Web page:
A recent article1 published by The Economist highlights the issue of housework chores falling disproportionately on women. New research suggests that the fulfilment of household obligations depends on different attitudes to housework. Namely, men who like housework would spend up to 60% more time on it during weekdays than those who are indifferent. When it comes to women, preferences have no effect on time spent doing chores.
A comment left by Jay Moore provides a utility argument in evaluating the division of household labour –
In assessing the fairness of the household division of labor, it is necessary to account for the value that each partner places on the end results. Yes, the tidy room is used by all, whether or not they contributed to making it so, but the amount of additional enjoyment each gets from its tidiness is not evenly distributed. It is only fair that the partner who derives more satisfaction from the results should bear more of the burden for accomplishing them.
Moore points to the fact that household labour should be divided according to the amount of satisfaction each individual receives from a clean environment. But there are many other factors underlying the allocation of household chores, and interestingly enough, past models of household behaviour tend to emphasise other factors more than the appreciation of end-products.
Previous studies do presume however, that the end-products play a larger role than intrinsic merits associated with the task. A popular assumption used was that household chores had no “process benefits”. However, by observing that those who liked cleaning spent more time on it than would be predicted, given their opportunity cost, and were less likely to outsource it, the study mentioned by The Economist revealed that “process benefits” did play a role; however that role was significant in motivating housework in the male population only.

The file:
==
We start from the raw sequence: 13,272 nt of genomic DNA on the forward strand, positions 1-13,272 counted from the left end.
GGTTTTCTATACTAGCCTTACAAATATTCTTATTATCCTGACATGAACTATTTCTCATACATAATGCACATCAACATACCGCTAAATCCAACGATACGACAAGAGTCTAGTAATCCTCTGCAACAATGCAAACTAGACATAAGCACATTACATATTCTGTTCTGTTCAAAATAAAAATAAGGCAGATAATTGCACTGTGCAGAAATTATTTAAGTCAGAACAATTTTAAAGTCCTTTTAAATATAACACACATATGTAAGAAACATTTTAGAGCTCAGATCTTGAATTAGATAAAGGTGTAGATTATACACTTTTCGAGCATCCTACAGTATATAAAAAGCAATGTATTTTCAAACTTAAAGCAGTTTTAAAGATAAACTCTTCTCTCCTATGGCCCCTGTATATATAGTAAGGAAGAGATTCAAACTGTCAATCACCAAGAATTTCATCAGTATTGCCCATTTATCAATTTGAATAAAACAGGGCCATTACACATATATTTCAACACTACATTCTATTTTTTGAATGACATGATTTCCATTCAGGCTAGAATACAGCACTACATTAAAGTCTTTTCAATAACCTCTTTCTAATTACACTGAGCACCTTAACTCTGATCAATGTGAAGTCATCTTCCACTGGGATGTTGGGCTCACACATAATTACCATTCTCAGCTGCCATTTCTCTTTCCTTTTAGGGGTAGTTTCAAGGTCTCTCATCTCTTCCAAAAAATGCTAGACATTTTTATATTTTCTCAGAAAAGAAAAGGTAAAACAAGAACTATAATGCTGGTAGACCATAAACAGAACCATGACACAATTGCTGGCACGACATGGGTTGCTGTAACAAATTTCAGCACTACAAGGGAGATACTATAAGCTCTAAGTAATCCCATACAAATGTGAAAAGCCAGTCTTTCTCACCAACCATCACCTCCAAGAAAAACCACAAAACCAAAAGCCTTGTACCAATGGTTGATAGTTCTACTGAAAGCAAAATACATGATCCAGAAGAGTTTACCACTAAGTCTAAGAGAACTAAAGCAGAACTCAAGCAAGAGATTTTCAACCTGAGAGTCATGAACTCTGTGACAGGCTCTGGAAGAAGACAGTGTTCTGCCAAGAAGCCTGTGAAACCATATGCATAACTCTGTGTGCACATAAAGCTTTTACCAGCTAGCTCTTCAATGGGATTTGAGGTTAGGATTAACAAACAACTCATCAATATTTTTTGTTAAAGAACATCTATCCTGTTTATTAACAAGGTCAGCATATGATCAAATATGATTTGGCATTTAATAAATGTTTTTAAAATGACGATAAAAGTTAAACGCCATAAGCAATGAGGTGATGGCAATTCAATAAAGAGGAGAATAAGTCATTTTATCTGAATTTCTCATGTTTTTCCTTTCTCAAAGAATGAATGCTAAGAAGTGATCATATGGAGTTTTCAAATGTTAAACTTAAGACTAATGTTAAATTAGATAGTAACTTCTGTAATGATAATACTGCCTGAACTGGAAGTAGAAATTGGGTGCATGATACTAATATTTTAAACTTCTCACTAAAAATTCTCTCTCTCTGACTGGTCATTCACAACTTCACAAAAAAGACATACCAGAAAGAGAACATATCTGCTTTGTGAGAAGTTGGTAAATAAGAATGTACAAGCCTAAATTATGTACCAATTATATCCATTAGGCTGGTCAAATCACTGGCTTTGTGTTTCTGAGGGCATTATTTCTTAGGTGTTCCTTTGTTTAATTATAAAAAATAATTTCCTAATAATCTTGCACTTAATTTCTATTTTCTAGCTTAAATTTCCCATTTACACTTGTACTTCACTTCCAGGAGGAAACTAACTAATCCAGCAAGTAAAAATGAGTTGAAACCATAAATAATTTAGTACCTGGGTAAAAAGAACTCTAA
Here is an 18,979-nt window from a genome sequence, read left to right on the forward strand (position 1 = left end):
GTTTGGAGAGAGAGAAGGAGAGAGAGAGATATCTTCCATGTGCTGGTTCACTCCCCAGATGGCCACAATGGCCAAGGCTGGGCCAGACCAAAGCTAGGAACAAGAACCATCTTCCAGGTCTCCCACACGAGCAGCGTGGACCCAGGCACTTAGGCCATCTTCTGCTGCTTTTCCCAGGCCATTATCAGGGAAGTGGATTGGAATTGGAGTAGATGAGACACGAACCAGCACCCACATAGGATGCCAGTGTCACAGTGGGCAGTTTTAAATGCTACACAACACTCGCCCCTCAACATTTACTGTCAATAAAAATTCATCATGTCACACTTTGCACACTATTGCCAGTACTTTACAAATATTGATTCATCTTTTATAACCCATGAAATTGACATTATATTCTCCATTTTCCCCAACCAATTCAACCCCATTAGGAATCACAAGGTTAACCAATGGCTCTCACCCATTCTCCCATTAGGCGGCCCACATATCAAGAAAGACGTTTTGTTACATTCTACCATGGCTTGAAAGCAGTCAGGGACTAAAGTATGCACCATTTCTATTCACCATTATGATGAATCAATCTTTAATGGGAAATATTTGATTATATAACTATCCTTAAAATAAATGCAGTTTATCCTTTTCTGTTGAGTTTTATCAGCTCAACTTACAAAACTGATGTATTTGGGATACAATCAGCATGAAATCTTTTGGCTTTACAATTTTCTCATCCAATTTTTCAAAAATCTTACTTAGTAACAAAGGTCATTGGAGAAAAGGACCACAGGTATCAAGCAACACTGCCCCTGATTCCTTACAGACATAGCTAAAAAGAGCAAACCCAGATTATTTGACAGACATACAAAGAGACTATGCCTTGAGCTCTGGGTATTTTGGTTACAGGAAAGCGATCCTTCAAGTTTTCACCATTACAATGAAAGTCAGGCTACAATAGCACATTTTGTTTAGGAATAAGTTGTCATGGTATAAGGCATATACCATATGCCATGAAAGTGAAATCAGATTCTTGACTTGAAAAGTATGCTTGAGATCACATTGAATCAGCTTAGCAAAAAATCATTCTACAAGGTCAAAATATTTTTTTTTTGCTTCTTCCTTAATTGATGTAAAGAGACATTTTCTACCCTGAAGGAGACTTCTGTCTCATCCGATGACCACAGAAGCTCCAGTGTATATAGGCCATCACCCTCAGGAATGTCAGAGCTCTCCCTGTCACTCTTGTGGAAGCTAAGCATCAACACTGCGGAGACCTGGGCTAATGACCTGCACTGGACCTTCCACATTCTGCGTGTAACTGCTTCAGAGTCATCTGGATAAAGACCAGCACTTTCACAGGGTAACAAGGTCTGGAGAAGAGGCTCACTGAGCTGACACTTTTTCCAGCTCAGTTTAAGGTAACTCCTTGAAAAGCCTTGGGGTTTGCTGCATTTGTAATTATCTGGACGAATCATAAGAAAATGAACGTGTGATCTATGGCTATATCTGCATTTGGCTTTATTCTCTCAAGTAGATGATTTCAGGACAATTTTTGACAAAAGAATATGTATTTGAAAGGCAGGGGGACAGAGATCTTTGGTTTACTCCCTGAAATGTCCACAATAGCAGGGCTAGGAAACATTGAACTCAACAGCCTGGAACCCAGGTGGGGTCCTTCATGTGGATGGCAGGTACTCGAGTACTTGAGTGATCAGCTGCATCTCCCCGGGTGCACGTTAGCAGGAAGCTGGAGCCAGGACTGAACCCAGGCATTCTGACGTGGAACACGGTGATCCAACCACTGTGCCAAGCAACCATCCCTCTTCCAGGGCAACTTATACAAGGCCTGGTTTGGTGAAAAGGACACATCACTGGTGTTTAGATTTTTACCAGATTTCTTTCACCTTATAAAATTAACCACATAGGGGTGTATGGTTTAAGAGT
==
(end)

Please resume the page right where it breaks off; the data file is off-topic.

On the other hand, traditional literature supports the theory that the partner with a higher salary should spend less time on housework, since household utility can be maximised through specialisation – one specialising in market production while the other in home-based production. This model places less emphasis on personal preferences; in particular, personal preferences may be disregarded for the collective good of the household.
A study on American dual earner households found that the higher a husband’s share of household income, the less time he spent on housework, and the more time his wife did. In contrast, sociology studies find that women earning more than their husbands contribute relatively more time to housework – this puts the “comparative advantage” model of household utility into question. The inconsistency is explained by a display theory known as “doing gender”; whereby women who earn more income opt to do more housework, demonstrating their feminine side by conforming to “culturally appropriate” expectations. This is why division of household labour is as likely due to practicality and preference as it is to gender.
Satisfaction of end-products therefore only encapsulates a slice of the complex interactions underpinning household division of labour. Furthermore, Moore’s claim that fairness is achieved when those who value the outcomes more bear the brunt of housework is disputable. Though additional benefit from tidiness is not evenly distributed, the end-product is. Cleanliness is not excludable which means when one partner, usually the one with a lower tolerance for mess, does all the housework, someone else inevitably enjoys the benefits too. Theoretically, this shouldn’t detract from your own satisfaction, but there is an innate sense of injustice which is one reason why there’s so much contention surrounding the allocation of household labour.